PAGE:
Recurring Episodes is a regular feature taking an in-depth look each week at a single episode of television, placing it in the context of the larger TV landscape to show what works, what doesn’t, what’s important, and what’s entertaining about the shows of the new Golden Age of Television, and the series that served as influence on those shows. Learn more about Recurring Episodes here.
Welcome to the fifth installment of Recurring Episodes. This week, our first look at a show for kids, the afterschool cartoon Batman: The Animated Series, one of the few hand-drawn cartoons from the 1990s that still stands up to repeat viewings to this day.
The Show: Batman originally aired from 1992-1995 in an afterschool time slot. The first truly dark depiction of the DC Comics character of Batman geared towards children, it was inspired both by Frank Miller’s The Dark Knight Returns comic books and the “otherworldly timelessness” of Tim Burton’s Batman and Batman Returns films. The style of the show, which incorporated dark color palettes into a noir-like atmosphere, was dubbed “Dark Deco” by the producer/co-creator on whom the show’s artwork was based, Bruce Timm.
Batman was such a success in its run, both critically and commercially, that its look and feel became the framework for the DC Animated Universe, a run of shows using DC Comics characters inhabiting the timeless world created for Batman. One of the most unique elements of the show was its mixture of retro clothing and architecture with modern developments such as computers, all part of that otherworldly timelessness. The show was also different from other comic book adaptations for TV in that it kept many of the grimmer aspects of the original stories intact.
Why Batman: The Animated Series? The best episodes of Batman are miniature movies, from the unique framing and artwork to the adaptations of Danny Elfman’s Batman theme from the Tim Burton films fully orchestrated and added to by composer Shirley Walker. To a generation of fans too young for the Burton Batman and grown up before Christopher Nolan’s reboot, this version of the story of Bruce Wayne is the definitive take on the comic book icon.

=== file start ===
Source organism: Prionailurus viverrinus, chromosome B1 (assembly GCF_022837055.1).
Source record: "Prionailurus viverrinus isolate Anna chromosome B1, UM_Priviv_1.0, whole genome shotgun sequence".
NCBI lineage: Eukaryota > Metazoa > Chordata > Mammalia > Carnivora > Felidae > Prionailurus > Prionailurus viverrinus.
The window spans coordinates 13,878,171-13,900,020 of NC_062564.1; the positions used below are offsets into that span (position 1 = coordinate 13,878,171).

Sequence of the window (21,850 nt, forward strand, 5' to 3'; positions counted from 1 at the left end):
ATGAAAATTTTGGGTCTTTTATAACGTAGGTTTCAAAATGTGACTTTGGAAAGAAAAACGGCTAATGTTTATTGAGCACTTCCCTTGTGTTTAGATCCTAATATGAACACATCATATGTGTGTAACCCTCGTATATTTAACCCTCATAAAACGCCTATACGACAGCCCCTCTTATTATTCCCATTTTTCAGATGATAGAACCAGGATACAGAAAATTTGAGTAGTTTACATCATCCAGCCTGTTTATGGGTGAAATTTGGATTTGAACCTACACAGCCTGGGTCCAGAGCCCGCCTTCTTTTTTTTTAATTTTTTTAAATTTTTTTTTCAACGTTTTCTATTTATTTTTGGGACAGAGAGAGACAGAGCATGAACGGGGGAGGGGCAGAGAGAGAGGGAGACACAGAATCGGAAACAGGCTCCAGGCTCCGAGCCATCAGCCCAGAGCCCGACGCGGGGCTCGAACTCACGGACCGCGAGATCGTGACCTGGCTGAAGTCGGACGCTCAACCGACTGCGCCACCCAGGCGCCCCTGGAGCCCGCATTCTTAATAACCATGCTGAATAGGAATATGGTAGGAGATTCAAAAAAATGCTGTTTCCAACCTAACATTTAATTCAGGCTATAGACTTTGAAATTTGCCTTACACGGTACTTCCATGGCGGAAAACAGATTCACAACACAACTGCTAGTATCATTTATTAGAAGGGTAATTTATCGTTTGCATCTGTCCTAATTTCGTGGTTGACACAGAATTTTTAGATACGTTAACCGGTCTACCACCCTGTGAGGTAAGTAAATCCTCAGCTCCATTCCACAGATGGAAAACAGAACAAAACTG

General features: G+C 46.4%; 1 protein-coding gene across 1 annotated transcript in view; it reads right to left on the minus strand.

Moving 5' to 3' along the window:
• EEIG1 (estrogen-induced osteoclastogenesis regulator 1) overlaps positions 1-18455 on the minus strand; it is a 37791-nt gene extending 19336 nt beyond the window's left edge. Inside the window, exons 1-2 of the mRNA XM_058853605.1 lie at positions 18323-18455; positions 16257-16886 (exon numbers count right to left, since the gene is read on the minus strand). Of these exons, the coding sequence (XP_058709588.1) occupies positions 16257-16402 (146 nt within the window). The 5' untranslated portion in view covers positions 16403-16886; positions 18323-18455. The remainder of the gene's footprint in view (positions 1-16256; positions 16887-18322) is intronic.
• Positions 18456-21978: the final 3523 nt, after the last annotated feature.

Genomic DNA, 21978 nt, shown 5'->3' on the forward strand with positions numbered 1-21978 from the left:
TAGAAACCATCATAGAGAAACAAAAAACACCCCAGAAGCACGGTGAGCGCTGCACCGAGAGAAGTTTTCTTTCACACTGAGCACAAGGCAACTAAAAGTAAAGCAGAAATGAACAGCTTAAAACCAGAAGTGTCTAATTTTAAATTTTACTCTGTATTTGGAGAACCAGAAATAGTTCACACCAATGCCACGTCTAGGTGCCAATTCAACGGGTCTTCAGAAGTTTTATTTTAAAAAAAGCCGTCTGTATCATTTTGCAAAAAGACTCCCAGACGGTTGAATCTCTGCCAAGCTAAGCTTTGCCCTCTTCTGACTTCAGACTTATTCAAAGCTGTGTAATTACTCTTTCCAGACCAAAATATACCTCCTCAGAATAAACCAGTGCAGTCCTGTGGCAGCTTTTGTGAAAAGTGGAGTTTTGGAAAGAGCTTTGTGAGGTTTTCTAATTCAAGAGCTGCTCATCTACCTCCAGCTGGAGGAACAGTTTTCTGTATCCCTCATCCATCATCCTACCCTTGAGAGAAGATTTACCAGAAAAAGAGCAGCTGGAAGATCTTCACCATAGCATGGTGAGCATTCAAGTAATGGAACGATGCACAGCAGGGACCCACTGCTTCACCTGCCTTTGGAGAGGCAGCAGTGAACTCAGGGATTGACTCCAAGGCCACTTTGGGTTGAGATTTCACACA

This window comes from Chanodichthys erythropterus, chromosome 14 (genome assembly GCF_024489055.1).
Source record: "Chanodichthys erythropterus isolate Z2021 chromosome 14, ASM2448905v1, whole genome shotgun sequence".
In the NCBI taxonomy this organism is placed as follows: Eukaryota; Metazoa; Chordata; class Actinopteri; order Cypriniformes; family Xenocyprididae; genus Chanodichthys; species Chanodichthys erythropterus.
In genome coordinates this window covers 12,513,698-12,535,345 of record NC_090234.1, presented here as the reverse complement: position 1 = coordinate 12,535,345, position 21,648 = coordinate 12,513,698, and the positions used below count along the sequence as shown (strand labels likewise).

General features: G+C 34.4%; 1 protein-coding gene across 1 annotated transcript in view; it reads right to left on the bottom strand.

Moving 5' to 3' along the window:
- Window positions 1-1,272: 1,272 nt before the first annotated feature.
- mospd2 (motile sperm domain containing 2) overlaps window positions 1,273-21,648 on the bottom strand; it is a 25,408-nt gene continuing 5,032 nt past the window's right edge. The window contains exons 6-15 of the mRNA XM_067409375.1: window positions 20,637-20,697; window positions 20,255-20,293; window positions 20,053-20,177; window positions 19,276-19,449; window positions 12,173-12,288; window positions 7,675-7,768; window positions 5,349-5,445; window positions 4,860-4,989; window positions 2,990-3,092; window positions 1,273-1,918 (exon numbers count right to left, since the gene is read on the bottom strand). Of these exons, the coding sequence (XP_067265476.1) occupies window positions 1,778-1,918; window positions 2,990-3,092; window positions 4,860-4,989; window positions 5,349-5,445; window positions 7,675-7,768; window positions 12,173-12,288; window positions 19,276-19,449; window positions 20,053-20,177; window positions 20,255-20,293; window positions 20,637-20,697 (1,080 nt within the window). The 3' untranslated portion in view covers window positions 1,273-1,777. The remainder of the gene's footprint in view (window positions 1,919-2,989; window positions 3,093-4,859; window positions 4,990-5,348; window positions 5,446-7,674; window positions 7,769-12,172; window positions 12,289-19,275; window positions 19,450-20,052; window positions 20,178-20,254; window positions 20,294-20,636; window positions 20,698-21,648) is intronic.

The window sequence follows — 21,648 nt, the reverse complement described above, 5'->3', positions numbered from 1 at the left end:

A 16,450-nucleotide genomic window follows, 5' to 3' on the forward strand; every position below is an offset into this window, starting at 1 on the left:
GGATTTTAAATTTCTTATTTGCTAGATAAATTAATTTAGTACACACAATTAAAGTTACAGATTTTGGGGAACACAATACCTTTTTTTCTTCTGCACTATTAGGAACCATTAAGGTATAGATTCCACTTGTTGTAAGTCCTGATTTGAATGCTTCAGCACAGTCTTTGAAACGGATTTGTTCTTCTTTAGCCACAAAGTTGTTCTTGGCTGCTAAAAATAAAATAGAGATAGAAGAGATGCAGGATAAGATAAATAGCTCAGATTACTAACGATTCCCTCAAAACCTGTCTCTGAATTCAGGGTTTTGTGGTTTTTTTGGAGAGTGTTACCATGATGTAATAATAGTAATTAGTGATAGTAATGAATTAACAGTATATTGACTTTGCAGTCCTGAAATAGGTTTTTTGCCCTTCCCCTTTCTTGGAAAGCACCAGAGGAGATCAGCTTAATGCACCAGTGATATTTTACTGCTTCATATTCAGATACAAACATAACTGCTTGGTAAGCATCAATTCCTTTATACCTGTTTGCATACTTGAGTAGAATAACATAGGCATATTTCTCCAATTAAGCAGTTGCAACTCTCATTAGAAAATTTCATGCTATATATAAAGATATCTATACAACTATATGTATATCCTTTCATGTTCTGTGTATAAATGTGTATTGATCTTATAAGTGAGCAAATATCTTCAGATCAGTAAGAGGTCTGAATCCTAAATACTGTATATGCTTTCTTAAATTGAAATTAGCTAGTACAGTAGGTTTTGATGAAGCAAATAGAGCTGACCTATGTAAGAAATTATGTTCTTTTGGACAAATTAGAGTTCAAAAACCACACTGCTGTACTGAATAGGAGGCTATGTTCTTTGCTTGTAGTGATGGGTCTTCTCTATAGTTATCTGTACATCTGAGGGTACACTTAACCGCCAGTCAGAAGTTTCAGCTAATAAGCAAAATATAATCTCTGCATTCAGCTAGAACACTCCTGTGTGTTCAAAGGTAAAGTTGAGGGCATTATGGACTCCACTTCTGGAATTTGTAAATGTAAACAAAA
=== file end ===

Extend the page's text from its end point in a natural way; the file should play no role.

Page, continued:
While the show remained loyal to the subject matter on which it was based, it also took some liberties, and, in some cases, improved upon the original material. “Heart of Ice,” the third episode of Batman to air, is the first, and perhaps best, of those episodes.
The Episode: “Heart of Ice” originally aired on September 7, 1992 and though the pilot was striking with its introduction of the show’s “Dark Deco” visual style, solid voice acting, and well-above-average orchestral scoring, “Heart of Ice” was where Batman: The Animated Series truly began to show that it was something different, something far beyond the medium of a Saturday morning or afterschool cartoon.
It would be remiss in discussing an episode of Batman, though, not to begin with the title sequence, one of the best and most unique in all of television. No credits are given, not even a main title, as a scene unfolds, scored perfectly with Danny Elfman’s Batman theme from the Tim Burton films. First, the Warner Brothers logo fades into the image of a police blimp in the sky, casting its lights down over a darkened city. (Nowhere in the world have police blimps really ever been used, but they work well visually and fit with the show’s timeless feel). As the music explodes, so does the front of a bank, with crooks armed with guns heading out.
The fact that they are carrying realistic handguns in and of itself sets Batman apart from other cartoons of the era, and the fact that they fire bullets at Batman himself when he appears to subdue them goes even further. Batman is merely a shape, a shadow, a force of nature as he subdues the crooks in a series of leaps and bounds, leaving them for the cops as the opening sequence fades out without a single credit.
This title sequence may get me as pumped now as when I was 10.